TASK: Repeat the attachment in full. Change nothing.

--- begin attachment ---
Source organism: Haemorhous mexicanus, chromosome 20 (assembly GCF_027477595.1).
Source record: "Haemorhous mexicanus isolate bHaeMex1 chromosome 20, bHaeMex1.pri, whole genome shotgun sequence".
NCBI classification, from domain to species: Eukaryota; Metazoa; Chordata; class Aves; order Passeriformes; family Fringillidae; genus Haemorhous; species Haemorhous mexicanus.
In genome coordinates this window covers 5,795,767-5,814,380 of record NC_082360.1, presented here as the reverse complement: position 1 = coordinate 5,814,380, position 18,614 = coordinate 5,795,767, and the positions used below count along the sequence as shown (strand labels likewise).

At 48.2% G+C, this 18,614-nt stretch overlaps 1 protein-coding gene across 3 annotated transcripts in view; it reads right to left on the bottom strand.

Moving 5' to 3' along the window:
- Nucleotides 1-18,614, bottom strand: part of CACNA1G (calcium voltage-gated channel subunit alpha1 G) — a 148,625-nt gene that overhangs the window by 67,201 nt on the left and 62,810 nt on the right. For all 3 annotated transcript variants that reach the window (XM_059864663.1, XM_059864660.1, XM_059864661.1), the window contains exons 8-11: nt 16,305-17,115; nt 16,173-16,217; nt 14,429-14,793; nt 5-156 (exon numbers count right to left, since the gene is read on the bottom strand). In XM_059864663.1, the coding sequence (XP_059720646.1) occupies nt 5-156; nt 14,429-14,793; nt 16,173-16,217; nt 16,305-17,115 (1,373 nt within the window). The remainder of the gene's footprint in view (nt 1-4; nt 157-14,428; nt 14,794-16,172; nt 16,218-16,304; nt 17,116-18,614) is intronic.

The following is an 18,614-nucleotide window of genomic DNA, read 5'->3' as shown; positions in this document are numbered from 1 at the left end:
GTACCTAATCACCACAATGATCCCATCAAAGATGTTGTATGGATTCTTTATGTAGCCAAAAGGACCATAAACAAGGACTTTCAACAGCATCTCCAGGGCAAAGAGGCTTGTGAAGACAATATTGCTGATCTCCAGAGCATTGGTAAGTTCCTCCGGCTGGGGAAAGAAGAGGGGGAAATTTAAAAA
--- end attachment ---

Source organism: Haemorhous mexicanus, chromosome 20 (assembly GCF_027477595.1).
Source record: "Haemorhous mexicanus isolate bHaeMex1 chromosome 20, bHaeMex1.pri, whole genome shotgun sequence".
NCBI classification, from domain to species: Eukaryota; Metazoa; Chordata; class Aves; order Passeriformes; family Fringillidae; genus Haemorhous; species Haemorhous mexicanus.
In genome coordinates this window covers 5,795,767-5,814,380 of record NC_082360.1, presented here as the reverse complement: position 1 = coordinate 5,814,380, position 18,614 = coordinate 5,795,767, and the positions used below count along the sequence as shown (strand labels likewise).

At 48.2% G+C, this 18,614-nt stretch overlaps 1 protein-coding gene across 3 annotated transcripts in view; it reads right to left on the bottom strand.

Moving 5' to 3' along the window:
- Nucleotides 1-18,614, bottom strand: part of CACNA1G (calcium voltage-gated channel subunit alpha1 G) — a 148,625-nt gene that overhangs the window by 67,201 nt on the left and 62,810 nt on the right. For all 3 annotated transcript variants that reach the window (XM_059864663.1, XM_059864660.1, XM_059864661.1), the window contains exons 8-11: nt 16,305-17,115; nt 16,173-16,217; nt 14,429-14,793; nt 5-156 (exon numbers count right to left, since the gene is read on the bottom strand). In XM_059864663.1, the coding sequence (XP_059720646.1) occupies nt 5-156; nt 14,429-14,793; nt 16,173-16,217; nt 16,305-17,115 (1,373 nt within the window). The remainder of the gene's footprint in view (nt 1-4; nt 157-14,428; nt 14,794-16,172; nt 16,218-16,304; nt 17,116-18,614) is intronic.

The following is an 18,614-nucleotide window of genomic DNA, read 5'->3' as shown; positions in this document are numbered from 1 at the left end:
GTACCTAATCACCACAATGATCCCATCAAAGATGTTGTATGGATTCTTTATGTAGCCAAAAGGACCATAAACAAGGACTTTCAACAGCATCTCCAGGGCAAAGAGGCTTGTGAAGACAATATTGCTGATCTCCAGAGCATTGGTAAGTTCCTCCGGCTGGGGAAAGAAGAGGGGGAAATTTAAAAA